I have been reading one of Michael Freeman's beautifully written books, The Photographer's Mind. Indeed that book is highly recommended for learning photographers who wish to see their world more creatively, and with broader sense of perspective when it comes to composition consideration and more interesting overall presentation of photographs. I find myself learning many useful tips as well as agreeing to most of the arguments put forth. Certainly it was refreshing to venture into something a lot more than just my simple and sometimes too direct approach to photography. Surely, there is a lot more to just attacking the subjects straight on, there are many other considerations that are often necessarily to create a much more compelling and impact-ful photograph.
All images in this entry were taken about a week ago (during the long weekend), with Olympus DSLR E-520 and 14-42mm Kit lens.
One of an important things to do, especially when you are presenting your photographs in a series, is to create an opening, or establishing shot. This is important to create the sense of location and time, allowing your viewers to be there and connect your photography subjects better. Looking at the image above, one can easily tell that the time of shoot was noon (sun was high) and it was taking place in an urban setting (tall buildings). Of course, the elements that I wanted to include in this image were strong contrast between shadow and light. And I did mention more than once that I like that star-burst effect, right?
One of my main weaknesses when it comes to composition, or shall I say my own usual style, is being too simple. I like shooting with just one subject and one background. Sometimes, I would just ignore the background and find something completely plain and simple and if I failed to do so, I would go for blurred shallow depth of field, using the beautiful bokeh to amplify the image in the foreground. This works, but the outcome of most of my street images have that stereo-typical too simple, straight to the point look. The challenge sometimes, is to really look into the background, and work with the different components that can be pieced together to form a larger more interesting puzzle. Michael Freeman calls this "layers of subject". You may have one or more than one subject, or have similar subjects displayed in different layers. Such as the photograph above. What I saw in the image was variance of human vision. There was a blind man sitting down, next to him a boy, presumably with perfect vision, the boy's father that has flawed vision (spectacles) and the woman walking away to the right of the frame with subglasses on (darkened, possibly polarized vision).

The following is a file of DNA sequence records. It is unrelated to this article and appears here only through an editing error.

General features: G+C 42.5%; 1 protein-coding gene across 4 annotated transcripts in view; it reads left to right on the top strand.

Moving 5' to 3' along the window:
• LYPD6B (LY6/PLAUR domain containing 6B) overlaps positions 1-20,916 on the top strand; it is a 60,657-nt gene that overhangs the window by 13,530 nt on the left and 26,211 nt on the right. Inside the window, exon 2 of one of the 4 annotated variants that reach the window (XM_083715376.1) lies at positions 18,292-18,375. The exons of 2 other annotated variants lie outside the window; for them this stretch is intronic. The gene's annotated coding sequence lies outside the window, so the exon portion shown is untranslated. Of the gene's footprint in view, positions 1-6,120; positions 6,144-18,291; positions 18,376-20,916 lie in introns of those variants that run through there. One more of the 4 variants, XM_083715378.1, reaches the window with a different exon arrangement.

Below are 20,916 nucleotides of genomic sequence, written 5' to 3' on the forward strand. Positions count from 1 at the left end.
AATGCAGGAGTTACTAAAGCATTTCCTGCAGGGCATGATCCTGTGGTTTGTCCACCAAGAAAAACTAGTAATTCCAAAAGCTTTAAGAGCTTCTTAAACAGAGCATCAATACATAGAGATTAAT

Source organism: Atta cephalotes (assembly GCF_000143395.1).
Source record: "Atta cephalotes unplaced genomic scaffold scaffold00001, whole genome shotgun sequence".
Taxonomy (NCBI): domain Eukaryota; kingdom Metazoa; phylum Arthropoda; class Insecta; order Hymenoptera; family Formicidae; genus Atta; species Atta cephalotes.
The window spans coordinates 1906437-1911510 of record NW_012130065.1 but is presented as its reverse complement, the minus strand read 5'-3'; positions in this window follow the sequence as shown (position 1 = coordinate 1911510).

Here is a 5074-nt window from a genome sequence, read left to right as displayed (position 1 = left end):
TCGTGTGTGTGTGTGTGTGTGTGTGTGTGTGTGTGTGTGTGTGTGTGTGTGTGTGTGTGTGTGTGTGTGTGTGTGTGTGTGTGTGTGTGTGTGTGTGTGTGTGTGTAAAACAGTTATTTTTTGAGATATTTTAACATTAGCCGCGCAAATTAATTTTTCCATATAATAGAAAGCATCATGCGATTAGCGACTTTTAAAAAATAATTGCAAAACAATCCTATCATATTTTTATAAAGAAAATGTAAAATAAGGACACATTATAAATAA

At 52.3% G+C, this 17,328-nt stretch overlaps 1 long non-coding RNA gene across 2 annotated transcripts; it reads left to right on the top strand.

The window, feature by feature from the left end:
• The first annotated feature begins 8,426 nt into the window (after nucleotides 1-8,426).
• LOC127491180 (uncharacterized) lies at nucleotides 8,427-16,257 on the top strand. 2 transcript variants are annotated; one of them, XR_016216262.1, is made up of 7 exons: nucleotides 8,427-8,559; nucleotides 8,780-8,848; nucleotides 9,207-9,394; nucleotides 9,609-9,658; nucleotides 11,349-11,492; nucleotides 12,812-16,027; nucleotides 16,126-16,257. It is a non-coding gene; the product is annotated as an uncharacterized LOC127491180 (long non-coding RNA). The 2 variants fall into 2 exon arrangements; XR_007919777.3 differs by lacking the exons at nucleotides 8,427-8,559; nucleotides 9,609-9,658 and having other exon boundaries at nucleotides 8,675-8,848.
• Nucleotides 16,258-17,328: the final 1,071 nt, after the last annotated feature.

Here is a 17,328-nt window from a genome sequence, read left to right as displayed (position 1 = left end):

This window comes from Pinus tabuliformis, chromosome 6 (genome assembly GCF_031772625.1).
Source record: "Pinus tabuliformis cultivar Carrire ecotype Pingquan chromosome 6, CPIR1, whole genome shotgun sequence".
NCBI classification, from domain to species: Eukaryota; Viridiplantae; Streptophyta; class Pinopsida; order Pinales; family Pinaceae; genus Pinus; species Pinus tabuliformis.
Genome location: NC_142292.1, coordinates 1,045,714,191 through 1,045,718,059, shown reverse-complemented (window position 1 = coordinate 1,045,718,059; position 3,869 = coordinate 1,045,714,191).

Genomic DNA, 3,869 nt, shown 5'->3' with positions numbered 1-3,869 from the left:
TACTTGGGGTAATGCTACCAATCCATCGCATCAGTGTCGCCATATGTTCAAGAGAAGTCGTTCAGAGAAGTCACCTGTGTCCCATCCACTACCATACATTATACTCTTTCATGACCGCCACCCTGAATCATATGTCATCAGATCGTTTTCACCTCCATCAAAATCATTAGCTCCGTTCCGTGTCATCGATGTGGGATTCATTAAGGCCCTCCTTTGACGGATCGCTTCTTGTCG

Balloon for Children
One of the main problems we all faced, is that any photographs, or ideas that we have, they were already thought out before by someone else somewhere in the world, and perhaps the same photograph has been taken, but with different time and setting. Nonetheless, that should not be the reason to stop shooting, just because originality is in question. I acknowledge in this world it is very difficult to stand out and be ourselves, when almost everything has been done before. That itself poses a great challenge, what are you willing to do to make your images different, and unique from the crowd? The image above of a man selling balloons would have looked too ordinary, but I noticed that the wind was blowing. I then slowed down the shutter speed and captured the motion. The motion blur created the visual appeal in this photograph, yet the man's face was clearly sharp and in focus.